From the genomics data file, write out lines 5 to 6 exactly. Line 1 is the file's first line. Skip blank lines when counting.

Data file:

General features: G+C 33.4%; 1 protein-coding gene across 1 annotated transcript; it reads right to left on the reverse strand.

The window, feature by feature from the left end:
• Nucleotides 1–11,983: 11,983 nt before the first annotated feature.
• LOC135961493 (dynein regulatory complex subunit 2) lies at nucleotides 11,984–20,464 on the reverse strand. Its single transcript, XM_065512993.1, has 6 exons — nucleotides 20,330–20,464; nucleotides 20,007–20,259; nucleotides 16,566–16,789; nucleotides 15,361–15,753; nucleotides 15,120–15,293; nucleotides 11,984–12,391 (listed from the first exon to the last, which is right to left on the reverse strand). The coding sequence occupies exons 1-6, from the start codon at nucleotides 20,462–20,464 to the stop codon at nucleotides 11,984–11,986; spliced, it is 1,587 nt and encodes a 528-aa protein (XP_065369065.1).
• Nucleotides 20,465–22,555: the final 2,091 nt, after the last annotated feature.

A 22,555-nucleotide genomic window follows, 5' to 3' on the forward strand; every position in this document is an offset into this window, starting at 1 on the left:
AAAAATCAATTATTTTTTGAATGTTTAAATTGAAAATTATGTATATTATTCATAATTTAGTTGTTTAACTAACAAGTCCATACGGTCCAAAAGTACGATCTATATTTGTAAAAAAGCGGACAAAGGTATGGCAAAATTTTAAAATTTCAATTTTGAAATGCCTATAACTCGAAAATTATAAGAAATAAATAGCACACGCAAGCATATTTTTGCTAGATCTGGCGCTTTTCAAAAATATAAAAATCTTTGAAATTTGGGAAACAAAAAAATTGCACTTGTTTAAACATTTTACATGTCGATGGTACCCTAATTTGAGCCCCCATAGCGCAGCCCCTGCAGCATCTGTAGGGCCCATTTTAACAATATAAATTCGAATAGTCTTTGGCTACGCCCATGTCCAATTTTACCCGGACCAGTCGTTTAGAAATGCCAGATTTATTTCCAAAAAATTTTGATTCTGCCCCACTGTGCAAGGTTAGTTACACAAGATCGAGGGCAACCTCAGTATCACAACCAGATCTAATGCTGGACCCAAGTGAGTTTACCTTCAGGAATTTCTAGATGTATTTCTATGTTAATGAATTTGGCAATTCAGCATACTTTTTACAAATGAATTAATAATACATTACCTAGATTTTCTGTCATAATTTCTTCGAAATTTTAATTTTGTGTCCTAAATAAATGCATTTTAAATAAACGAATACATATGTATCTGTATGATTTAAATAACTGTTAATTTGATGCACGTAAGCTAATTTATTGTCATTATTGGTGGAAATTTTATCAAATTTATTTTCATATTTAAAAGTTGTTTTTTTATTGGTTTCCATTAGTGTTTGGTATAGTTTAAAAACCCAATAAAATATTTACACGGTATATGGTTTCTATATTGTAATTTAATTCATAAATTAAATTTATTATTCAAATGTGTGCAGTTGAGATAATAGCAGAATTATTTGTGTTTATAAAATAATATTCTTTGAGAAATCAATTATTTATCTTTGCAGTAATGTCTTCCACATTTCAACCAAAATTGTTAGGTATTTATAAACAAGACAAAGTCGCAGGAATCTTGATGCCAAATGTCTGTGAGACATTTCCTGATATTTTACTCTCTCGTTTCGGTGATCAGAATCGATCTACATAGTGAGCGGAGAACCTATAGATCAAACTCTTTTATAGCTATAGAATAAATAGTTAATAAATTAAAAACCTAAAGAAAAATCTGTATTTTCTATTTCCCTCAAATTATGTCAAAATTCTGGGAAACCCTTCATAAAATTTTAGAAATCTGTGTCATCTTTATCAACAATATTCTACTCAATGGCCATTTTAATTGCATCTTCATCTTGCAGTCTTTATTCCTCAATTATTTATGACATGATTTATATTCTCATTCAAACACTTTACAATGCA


• Nucleotides 20,465–22,555: the final 2,091 nt, after the last annotated feature.

A 22,555-nucleotide genomic window follows, 5' to 3' on the forward strand; every position in this document is an offset into this window, starting at 1 on the left: